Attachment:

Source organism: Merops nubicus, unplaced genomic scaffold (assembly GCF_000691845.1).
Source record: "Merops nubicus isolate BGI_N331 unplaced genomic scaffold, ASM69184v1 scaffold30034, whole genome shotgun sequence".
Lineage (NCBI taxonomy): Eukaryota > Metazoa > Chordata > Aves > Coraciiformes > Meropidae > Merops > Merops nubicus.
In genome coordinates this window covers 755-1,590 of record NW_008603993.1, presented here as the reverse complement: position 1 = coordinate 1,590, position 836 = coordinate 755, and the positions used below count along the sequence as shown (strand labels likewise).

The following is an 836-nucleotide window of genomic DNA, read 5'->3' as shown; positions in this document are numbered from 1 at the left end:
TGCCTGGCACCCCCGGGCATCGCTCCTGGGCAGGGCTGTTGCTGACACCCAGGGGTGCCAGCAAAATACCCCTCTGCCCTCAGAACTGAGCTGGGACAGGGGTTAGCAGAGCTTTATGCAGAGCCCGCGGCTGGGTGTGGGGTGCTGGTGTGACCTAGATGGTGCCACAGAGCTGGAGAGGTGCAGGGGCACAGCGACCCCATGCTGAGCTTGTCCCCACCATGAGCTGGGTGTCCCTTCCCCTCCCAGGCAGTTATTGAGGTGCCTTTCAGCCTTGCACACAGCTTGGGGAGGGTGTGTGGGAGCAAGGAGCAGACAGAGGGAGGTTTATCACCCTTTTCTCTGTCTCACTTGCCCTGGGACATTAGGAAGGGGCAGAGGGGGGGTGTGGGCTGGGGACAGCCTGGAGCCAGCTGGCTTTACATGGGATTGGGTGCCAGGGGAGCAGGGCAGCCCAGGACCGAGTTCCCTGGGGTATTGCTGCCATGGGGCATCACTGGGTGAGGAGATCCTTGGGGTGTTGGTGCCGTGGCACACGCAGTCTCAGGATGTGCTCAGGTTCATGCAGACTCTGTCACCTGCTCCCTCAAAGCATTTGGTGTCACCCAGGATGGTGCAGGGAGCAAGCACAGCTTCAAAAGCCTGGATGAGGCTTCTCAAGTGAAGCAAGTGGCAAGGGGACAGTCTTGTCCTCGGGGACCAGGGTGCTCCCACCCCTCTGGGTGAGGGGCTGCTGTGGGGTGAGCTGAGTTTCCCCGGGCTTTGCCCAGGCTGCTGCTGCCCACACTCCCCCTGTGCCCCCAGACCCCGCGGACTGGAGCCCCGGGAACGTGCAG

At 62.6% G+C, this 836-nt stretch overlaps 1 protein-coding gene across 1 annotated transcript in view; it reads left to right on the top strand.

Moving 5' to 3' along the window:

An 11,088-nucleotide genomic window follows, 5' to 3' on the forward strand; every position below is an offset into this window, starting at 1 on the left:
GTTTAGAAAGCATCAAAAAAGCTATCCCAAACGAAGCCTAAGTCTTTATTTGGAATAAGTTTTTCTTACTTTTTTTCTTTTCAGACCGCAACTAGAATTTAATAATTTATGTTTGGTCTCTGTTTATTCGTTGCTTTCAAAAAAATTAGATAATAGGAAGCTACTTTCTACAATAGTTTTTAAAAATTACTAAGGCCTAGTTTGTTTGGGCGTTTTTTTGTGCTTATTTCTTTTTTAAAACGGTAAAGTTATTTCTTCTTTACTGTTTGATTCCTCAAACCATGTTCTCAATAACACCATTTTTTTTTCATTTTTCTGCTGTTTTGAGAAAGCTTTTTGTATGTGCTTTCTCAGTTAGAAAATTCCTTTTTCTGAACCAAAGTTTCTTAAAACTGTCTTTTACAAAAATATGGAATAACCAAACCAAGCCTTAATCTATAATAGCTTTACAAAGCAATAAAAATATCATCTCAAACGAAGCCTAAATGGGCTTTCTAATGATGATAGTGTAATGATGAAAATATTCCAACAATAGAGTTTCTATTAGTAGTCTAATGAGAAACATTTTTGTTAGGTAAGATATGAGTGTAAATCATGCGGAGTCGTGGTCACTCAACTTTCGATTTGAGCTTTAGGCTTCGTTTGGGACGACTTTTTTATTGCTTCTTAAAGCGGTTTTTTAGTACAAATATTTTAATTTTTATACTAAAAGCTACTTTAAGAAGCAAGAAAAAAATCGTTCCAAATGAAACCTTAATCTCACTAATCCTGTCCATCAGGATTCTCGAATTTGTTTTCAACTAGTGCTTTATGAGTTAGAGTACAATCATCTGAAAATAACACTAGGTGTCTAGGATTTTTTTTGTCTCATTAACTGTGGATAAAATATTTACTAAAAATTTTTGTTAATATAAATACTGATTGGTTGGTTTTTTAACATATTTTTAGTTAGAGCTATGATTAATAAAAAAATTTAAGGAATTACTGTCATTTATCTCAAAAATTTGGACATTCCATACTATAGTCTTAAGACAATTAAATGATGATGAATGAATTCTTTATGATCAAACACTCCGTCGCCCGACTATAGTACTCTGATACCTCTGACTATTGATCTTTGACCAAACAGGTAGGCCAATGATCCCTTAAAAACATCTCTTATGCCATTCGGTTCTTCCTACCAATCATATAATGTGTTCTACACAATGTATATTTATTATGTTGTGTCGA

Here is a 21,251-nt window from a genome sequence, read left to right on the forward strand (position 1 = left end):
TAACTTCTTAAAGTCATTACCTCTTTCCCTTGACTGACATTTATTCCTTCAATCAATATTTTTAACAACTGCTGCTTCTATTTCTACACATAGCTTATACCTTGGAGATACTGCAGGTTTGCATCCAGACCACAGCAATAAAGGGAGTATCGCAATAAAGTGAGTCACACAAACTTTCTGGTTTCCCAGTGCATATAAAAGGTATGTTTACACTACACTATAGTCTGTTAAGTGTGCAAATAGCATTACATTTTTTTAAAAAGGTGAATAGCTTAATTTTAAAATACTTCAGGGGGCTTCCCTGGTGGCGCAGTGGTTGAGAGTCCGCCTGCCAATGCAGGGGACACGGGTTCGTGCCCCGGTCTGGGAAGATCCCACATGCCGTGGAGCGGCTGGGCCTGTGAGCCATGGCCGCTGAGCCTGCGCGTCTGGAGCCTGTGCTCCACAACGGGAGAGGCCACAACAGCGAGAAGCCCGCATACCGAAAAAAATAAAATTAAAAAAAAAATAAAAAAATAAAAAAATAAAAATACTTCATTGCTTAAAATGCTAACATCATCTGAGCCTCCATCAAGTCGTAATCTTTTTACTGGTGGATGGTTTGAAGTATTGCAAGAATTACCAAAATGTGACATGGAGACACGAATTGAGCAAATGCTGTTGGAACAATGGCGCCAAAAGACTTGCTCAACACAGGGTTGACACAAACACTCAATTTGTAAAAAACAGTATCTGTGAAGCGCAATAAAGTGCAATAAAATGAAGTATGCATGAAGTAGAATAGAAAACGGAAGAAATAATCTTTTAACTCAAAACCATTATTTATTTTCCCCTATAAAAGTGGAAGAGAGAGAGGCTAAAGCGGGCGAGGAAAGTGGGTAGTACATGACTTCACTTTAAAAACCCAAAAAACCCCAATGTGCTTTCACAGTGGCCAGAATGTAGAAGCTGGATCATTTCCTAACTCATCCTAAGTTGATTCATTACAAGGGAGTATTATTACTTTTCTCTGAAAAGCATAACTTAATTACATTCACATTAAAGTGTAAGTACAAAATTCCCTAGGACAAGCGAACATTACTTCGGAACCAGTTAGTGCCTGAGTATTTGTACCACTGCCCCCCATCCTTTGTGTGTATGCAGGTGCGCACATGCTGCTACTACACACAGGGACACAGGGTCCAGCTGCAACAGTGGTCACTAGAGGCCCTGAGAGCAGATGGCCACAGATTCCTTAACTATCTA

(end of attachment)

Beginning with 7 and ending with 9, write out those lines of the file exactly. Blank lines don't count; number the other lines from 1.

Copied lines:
At 62.6% G+C, this 836-nt stretch overlaps 1 protein-coding gene across 1 annotated transcript in view; it reads left to right on the top strand.

Moving 5' to 3' along the window:

An 11,088-nucleotide genomic window follows, 5' to 3' on the forward strand; every position below is an offset into this window, starting at 1 on the left: